Well, the first thing you need is the natural ability. But you either have that or you don’t, there’s not a lot you can do about it. Then, among all the millions of people that have that natural ability, I think it’s about your physical and mental dedication. Are you looking after yourself? Are you training as hard as you can? Do you believe in yourself? Are you trying to improve every time you play? And, if you get knocked back, how will you react? If you come back stronger, you’ve got half a chance.
2. Did you love football as child?
Absolutely. I can remember when I went to my first proper school we used to play everyday with tennis balls in the playground. It’s actually a great way to improve your skills because if you can master a tennis ball, a full size one is easy! But I also loved football because of how it improved my life. I made so many of my friends through playing and also it’s been something I’ve talked about with my dad for as long as I can remember. When we speak on the phone, we don’t start with ‘how are you?’ we start with ‘did you see the game?’!
3. What books did you like to read when you were younger?
Well, anything about football…obviously! Also Roald Dahl’s books. They were just such brilliant fun. I can remember our teacher reading us The Twits in the playground. When she described his beard with bits of food hanging off it, we all fell about laughing. I think he would have been so proud to see children loving his books like that.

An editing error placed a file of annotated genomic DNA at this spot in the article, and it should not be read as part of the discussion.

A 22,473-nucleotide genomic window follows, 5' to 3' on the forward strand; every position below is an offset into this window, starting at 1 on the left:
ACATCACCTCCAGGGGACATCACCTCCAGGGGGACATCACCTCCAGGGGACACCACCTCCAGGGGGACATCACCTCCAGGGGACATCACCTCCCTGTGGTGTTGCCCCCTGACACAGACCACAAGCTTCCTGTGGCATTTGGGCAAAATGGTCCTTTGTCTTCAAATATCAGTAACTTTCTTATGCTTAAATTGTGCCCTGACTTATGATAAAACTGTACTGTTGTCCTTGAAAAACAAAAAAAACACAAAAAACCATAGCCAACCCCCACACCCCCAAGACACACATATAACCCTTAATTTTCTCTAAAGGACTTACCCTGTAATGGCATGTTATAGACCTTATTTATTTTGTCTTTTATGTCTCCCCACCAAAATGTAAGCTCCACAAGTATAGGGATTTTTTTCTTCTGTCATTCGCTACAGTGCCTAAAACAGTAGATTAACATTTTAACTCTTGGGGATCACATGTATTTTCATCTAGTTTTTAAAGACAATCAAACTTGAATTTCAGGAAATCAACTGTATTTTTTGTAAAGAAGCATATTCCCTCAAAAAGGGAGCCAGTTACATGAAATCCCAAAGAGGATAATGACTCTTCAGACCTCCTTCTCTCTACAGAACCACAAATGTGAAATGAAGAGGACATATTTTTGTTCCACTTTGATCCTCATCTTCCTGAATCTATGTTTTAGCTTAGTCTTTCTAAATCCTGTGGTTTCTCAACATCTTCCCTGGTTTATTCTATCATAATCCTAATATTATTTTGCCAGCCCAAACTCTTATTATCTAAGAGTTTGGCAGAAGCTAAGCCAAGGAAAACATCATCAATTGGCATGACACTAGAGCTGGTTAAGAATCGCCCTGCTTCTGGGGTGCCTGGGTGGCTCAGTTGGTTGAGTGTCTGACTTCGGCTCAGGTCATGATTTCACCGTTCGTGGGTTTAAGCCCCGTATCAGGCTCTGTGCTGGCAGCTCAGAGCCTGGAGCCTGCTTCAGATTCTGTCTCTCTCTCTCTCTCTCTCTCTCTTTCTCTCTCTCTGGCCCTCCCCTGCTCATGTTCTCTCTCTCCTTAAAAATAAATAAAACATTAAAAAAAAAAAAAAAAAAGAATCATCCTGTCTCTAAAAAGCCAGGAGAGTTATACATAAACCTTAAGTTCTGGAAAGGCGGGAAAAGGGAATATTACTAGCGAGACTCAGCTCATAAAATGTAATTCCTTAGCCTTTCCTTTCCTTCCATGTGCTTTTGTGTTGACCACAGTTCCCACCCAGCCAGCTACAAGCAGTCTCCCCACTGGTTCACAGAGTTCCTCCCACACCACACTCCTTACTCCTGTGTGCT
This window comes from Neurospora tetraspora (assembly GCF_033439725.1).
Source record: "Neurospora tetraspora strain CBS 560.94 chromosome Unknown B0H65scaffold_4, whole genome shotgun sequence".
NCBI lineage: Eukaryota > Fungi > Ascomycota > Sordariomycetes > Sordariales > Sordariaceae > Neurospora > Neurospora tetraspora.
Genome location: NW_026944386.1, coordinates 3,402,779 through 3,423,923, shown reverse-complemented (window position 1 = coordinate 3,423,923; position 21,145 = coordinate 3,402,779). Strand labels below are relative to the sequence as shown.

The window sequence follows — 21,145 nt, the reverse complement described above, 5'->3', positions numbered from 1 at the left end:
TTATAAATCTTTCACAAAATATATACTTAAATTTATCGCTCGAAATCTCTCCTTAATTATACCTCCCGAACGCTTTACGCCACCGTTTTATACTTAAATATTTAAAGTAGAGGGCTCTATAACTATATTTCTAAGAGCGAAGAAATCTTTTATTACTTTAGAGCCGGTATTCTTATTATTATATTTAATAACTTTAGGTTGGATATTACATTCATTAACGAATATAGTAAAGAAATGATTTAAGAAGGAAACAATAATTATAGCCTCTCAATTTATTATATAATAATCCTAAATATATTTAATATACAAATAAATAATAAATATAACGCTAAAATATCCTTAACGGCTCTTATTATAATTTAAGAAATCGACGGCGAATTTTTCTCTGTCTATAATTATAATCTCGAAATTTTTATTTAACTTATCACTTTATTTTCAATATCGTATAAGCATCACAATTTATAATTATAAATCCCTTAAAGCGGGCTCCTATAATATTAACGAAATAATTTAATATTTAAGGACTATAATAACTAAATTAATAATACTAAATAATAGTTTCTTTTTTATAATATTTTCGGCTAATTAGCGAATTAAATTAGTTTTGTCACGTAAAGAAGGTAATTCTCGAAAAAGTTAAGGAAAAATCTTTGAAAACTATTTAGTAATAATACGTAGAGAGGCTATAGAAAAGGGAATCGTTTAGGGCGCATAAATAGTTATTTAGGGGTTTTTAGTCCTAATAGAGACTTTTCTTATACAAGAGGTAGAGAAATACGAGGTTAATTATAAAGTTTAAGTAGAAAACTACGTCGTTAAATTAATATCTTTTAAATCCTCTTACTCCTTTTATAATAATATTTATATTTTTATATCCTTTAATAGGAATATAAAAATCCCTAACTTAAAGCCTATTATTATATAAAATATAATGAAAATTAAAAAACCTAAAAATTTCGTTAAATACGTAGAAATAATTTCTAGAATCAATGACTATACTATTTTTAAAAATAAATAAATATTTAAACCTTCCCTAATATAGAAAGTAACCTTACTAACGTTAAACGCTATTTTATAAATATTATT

4. Do you think it’s important to write books about cool subjects like football so kids have lots of books to choose from?
I think people should write about whatever fires their imagination because that’s what they will write about best. But, yes, I do tend to agree that if the subject matter appeals to the reader in it’s own right then that’s a great place to start.
5. Being editor at the FA is the best job ever – how did you get into it?
Luck, timing and perseverance. When one sad, fateful day it dawned on me that I might not turn out to be a professional footballer, I immediately started thinking about how I could do the next best thing – working in football. While I was at school and uni, I did loads of jobs in football, working for free to get the experience. I worked at Arsenal, at Sky Sports and on a couple of national newspapers. So, by the time I was looking for a job I already had a decent enough CV.
I sent my CV into The FA on the off-chance that they had anything going. That’s when the luck part came in; they happened to be recruiting for graduates at exactly that time, so they called me up and asked me to come in for an interview.
6. What do you do at the FA on a day-to-day basis?